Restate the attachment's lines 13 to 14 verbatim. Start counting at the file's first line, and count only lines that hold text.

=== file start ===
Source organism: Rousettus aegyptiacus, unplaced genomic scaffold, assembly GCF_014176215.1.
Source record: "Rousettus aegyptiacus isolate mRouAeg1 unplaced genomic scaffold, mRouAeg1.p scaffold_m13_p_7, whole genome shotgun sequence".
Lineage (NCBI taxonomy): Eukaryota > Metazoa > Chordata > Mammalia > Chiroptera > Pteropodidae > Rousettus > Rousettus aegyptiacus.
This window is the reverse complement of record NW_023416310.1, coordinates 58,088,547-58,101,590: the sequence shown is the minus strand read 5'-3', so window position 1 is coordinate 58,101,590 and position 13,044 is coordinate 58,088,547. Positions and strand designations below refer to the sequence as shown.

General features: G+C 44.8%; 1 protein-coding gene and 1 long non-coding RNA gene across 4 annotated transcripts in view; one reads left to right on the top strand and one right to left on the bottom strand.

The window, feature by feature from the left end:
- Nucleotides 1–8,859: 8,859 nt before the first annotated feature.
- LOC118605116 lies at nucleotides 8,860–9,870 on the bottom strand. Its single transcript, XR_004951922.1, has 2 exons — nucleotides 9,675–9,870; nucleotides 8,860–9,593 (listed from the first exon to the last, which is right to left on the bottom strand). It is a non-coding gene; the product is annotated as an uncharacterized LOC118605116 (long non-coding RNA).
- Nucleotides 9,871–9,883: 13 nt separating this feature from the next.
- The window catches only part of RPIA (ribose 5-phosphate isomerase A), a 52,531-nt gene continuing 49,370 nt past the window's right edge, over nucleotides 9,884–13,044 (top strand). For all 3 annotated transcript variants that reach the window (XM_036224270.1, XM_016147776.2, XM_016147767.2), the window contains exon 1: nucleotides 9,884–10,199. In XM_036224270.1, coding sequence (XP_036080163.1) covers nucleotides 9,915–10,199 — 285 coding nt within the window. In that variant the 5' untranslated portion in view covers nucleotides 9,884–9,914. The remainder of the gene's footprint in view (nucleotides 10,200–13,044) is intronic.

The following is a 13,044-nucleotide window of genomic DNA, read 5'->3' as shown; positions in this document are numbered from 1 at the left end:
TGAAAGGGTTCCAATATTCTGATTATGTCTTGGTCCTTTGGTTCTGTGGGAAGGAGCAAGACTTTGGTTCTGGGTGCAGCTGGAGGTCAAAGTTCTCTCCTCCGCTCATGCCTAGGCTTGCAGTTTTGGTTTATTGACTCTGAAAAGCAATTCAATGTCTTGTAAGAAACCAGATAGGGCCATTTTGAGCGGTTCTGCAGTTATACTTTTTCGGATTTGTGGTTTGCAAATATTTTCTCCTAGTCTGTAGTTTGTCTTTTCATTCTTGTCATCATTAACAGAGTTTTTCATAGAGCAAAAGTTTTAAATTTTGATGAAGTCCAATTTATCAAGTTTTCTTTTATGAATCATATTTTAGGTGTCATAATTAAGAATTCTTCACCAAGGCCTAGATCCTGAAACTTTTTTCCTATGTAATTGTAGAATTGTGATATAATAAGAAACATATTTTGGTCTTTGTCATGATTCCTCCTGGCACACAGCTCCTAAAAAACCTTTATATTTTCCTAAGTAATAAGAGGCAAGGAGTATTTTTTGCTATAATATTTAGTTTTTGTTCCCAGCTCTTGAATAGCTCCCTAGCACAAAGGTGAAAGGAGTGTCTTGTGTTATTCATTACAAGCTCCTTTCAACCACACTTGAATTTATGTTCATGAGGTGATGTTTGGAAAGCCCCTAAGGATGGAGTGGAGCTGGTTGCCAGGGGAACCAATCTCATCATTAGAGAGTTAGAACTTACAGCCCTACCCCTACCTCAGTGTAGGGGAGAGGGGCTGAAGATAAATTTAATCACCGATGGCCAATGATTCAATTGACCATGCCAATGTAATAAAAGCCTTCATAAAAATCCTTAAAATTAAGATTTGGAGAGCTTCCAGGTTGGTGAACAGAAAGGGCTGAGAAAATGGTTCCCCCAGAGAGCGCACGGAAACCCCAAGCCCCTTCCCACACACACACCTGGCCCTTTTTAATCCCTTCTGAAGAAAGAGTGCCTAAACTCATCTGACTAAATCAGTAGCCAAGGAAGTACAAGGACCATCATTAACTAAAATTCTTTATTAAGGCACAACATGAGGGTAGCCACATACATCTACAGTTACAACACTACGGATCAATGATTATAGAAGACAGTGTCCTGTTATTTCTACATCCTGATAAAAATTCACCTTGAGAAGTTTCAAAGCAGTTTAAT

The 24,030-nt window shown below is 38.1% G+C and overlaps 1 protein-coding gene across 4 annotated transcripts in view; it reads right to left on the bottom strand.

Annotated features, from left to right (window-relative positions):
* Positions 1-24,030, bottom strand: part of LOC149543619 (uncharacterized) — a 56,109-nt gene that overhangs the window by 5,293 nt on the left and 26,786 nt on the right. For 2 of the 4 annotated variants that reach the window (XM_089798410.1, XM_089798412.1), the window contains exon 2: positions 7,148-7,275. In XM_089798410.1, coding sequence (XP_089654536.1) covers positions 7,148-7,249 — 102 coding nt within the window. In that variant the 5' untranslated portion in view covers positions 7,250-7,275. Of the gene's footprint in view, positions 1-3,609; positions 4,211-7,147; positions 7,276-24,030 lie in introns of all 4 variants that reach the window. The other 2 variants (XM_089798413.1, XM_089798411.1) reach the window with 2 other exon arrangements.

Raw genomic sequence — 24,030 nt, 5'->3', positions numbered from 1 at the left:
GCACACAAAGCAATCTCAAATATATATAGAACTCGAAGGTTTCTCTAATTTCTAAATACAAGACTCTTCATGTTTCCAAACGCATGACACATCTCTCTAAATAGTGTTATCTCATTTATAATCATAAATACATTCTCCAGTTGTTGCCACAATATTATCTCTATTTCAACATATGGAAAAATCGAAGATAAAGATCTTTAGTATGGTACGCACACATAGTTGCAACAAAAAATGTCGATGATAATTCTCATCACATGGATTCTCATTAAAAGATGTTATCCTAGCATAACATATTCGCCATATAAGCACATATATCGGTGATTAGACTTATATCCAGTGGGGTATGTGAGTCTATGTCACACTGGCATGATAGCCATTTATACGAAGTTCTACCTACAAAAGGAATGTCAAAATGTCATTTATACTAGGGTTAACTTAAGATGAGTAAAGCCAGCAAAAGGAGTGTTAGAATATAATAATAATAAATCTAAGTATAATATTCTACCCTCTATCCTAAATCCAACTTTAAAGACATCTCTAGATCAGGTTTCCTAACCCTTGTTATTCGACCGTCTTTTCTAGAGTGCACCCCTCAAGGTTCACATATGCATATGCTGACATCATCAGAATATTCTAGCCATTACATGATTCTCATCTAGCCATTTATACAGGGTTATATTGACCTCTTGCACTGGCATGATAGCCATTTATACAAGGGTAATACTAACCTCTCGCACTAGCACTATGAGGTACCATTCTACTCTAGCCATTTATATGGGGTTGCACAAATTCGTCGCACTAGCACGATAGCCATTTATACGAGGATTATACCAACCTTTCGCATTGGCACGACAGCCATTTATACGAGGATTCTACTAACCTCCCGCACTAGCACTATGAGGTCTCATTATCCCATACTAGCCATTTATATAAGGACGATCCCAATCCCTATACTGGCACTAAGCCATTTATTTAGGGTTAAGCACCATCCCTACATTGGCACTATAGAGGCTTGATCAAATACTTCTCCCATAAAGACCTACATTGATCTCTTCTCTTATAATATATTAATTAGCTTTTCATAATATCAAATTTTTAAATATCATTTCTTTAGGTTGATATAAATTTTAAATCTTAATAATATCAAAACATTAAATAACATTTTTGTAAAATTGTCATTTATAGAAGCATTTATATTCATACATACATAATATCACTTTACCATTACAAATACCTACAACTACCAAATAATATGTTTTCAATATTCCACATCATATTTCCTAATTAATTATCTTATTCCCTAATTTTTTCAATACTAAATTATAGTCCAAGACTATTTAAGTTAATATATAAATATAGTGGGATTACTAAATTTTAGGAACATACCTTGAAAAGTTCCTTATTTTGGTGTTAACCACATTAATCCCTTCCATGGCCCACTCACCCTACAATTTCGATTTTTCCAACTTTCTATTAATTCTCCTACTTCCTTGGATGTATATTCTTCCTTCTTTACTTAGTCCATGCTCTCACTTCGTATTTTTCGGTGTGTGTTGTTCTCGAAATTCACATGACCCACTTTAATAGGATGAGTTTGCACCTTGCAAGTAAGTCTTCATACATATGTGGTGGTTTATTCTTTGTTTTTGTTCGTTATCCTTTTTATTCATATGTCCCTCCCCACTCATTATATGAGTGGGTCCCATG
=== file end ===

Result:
The 24,030-nt window shown below is 38.1% G+C and overlaps 1 protein-coding gene across 4 annotated transcripts in view; it reads right to left on the bottom strand.

Annotated features, from left to right (window-relative positions):